It was over when…
Georgia had a poor stretch of play with a little over 10 minutes remaining in the game in which they turned the ball over on 4 consecutive possessions. Prior to this run of sloppiness, UGA held a 59-45 advantage over the Jackets. Despite the Dawgs’ willingness to give the ball away, Tech failed to capitalize; they got it down to 59-50, but then Georgia started attacking the rim again and getting to the free throw line. With 4:50 left, Yante Maten capped off an 11-3 run with a pair of free throws to make it 70-53 in Georgia’s favor.
Welcome back offense
After taking the day off last Saturday in Amherst, Georgia’s offense came back to life on Tuesday night in Athens. Other than the aforementioned stretch of turnovers, the only other real moment of struggle for the Dawgs offensively came right at the start of the game when the Jackets showed a little junk press in which their guards trapped the ball-handler. Georgia seemed a bit caught off guard by the full-court Tech pressure, and after a few hurried shots, the Jackets had built up a 7-3 lead. But that didn’t last long as UGA took a 20-17 advantage on a Juwan Parker three-pointer less than 9 minutes into the contest, and the Dawgs would hold onto that lead for the remainder of the game.
Honestly, it was hard to believe that this UGA team was the same one that I watched play just a few day ago against UMass, in a game in which Georgia failed to establish any sort of offensive rhythm. Against Tech, Georgia’s offense was firing on all cylinders. Jackets’ Coach Josh Pastner started his team off in a 1-3-1 zone in the half court set, and UGA did an excellent job of attacking the soft spots in the zone. Both Turtle Jackson and Juwan Parker had nice drives in which they attracted multiple defenders and then found Derek Ogbeide underneath for several easy baskets. Maten made a beautiful pass from the elbow to a cutting Rayshaun Hammonds, who finished with an uncontested dunk. I loved seeing Hammonds, who ended up with 11 points, slide into the lane when Yante received the ball on the high post – hopefully the Dawgs will run more of this action going forward as it is a great use of Hammonds’ size.
Pastner’s most confounding coaching move of the game though had to be his decision to play Maten one-on-one. I only remember one UGA possession in which Yante was doubled on the block. Pastner has to regret how he attempted to defend Maten because the SEC POY torched the Jackets for 24 points on a 9 for 13 shooting effort. Yante hit an uncontested three-pointer and then a jumper from just inside the arc on the subsequent possession that made it 36-32 UGA with under a minute before the break. It almost felt like Tech had done zero prep on Maten, because anyone who’s watched the senior play this season knows that Yante needs to be doubled in the paint, and he should not be left alone at the top of the key, where his jumper is quite lethal.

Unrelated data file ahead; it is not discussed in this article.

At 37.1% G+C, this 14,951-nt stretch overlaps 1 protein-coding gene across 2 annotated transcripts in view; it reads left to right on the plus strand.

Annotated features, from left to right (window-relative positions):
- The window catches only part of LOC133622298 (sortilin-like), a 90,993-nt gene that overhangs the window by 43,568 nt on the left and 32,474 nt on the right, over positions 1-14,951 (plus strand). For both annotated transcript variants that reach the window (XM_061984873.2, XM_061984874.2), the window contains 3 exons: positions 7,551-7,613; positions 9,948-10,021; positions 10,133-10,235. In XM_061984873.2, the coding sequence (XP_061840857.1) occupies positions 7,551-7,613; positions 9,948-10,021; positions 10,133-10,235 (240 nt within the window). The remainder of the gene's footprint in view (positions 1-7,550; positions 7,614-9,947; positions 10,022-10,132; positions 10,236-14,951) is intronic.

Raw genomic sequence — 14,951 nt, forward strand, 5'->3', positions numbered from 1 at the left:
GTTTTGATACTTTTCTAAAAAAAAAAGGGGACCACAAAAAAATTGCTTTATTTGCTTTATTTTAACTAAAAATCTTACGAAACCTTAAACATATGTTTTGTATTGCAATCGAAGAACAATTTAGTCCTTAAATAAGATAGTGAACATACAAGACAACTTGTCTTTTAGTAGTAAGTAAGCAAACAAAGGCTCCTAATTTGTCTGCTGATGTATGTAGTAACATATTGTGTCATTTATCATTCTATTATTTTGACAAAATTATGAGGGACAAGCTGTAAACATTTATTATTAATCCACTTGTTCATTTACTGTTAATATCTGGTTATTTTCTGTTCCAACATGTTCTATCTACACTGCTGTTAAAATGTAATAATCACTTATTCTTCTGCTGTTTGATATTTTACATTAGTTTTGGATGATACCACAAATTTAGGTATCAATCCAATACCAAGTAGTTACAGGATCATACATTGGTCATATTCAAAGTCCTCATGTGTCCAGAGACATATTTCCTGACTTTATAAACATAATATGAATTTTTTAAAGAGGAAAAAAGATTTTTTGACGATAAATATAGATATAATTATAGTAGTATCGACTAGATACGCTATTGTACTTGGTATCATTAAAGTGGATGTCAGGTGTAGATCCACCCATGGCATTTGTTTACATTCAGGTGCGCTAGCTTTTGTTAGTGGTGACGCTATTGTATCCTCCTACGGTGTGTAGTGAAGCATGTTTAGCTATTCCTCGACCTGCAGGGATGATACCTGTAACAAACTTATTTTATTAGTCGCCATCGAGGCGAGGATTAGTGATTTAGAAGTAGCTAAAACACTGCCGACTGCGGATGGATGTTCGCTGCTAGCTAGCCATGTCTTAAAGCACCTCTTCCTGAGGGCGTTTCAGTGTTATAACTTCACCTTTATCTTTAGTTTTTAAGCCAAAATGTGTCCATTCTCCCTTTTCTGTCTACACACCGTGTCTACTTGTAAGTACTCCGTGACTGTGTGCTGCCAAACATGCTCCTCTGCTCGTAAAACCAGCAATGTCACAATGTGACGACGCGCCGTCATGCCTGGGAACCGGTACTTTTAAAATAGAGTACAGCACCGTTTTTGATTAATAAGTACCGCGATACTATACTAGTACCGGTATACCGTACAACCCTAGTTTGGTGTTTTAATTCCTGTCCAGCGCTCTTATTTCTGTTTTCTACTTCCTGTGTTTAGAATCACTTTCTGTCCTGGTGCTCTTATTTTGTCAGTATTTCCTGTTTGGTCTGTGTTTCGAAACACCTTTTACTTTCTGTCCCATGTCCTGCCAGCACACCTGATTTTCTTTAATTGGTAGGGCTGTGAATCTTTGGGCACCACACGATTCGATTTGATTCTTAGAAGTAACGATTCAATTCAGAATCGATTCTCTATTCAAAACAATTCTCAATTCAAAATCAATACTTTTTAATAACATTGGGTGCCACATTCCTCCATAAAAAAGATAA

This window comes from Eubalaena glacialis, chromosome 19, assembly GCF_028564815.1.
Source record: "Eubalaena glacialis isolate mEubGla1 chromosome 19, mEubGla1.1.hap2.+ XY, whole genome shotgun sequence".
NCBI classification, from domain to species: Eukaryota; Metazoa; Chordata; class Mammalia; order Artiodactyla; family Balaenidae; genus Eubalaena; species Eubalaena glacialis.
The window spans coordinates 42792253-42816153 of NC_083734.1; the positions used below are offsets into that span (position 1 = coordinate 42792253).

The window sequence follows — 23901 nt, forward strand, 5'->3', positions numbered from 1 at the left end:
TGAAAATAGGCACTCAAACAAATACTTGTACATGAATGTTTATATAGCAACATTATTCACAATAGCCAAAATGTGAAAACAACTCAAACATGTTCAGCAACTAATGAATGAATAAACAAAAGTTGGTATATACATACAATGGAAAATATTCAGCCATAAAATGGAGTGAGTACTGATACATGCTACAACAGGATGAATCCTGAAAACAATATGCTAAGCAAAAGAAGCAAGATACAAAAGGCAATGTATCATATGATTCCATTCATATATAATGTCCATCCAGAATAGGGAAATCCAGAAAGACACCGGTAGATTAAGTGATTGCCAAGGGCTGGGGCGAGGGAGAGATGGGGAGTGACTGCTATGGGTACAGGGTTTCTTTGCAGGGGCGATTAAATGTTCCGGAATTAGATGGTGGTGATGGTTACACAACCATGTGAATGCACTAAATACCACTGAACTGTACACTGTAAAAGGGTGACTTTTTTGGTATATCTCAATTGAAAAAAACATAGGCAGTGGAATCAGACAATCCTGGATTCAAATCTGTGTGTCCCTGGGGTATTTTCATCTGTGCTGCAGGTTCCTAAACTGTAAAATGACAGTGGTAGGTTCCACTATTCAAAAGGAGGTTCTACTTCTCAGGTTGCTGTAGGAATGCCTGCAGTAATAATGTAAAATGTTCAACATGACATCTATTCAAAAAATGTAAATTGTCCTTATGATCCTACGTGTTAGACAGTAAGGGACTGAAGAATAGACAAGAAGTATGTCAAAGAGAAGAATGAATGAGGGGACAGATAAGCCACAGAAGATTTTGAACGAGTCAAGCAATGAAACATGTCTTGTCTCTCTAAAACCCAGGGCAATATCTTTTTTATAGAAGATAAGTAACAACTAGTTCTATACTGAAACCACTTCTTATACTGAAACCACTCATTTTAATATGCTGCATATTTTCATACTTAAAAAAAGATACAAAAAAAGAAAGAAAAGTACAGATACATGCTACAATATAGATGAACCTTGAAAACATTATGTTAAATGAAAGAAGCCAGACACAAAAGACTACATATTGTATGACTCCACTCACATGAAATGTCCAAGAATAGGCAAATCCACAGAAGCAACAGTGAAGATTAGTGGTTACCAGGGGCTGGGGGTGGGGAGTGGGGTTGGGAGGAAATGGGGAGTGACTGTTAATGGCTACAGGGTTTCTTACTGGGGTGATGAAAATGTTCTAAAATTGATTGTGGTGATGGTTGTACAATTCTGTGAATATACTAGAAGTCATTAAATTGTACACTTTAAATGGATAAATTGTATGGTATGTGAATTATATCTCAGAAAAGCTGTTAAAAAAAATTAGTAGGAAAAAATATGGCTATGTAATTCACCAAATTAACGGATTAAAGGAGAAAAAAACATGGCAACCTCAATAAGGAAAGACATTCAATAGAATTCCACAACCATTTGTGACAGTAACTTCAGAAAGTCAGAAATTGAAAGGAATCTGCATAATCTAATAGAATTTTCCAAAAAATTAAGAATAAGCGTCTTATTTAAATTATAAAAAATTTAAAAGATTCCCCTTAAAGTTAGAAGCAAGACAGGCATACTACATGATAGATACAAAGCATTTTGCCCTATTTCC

Georgia’s offensive numbers were downright gaudy: 58% from the floor, 47% from 3PT and 17 team assists. Following the intermission, UGA shot a scorching 71% from the floor.
No second chance points for Jackets
To be fair, Georgia only got 6 second chance points themselves, but that was because the Dawgs just weren’t missing shots. Tech, however, finished with only 5 second chance points, and that was due to Georgia’s bigs successfully limiting the Jackets to just one opportunity per trip down the court.
The Dawgs definitely appeared more alert defensively last night than they were against UMass on Saturday. Georgia contested nearly all of the Jackets’ three-point attempts and held them to just 2 of 13 from that range. Leading scorer Josh Okogie scored 21 points, but he had a hard time getting there as he made only 5 of his 16 shots.
The only player that UGA couldn’t hold down was senior point guard Tadric Jackson, who did most of his damage in the first half, where he scored 13 of his 17 points. Similarly to other opposing point guards this season, Jackson faced little resistance from Georgia’s backcourt and got the ball into the lane with relative ease. At this point, the Dawgs really don’t have a guard that can lock down a strong ball-handler, and I’m not sure who on this UGA roster can fill that role.
This win had to be a huge relief for Coach Fox, his team and the UGA fan base. After last weekend’s debacle, I’m sure everyone was a little on edge coming into this rivalry game. Considering that Tech had an RPI of 235 as of Tuesday, Georgia had little room for error as a loss to the Jackets might have pulverized any NCAA Tournament hopes that the Dawgs were harboring. But credit UGA – they cleaned up both sides of the ball and won easily for the second year in a row against their in-state rival.
Georgia returns to action this Friday with a great RPI opportunity when they host the Temple Owls (RPI 10).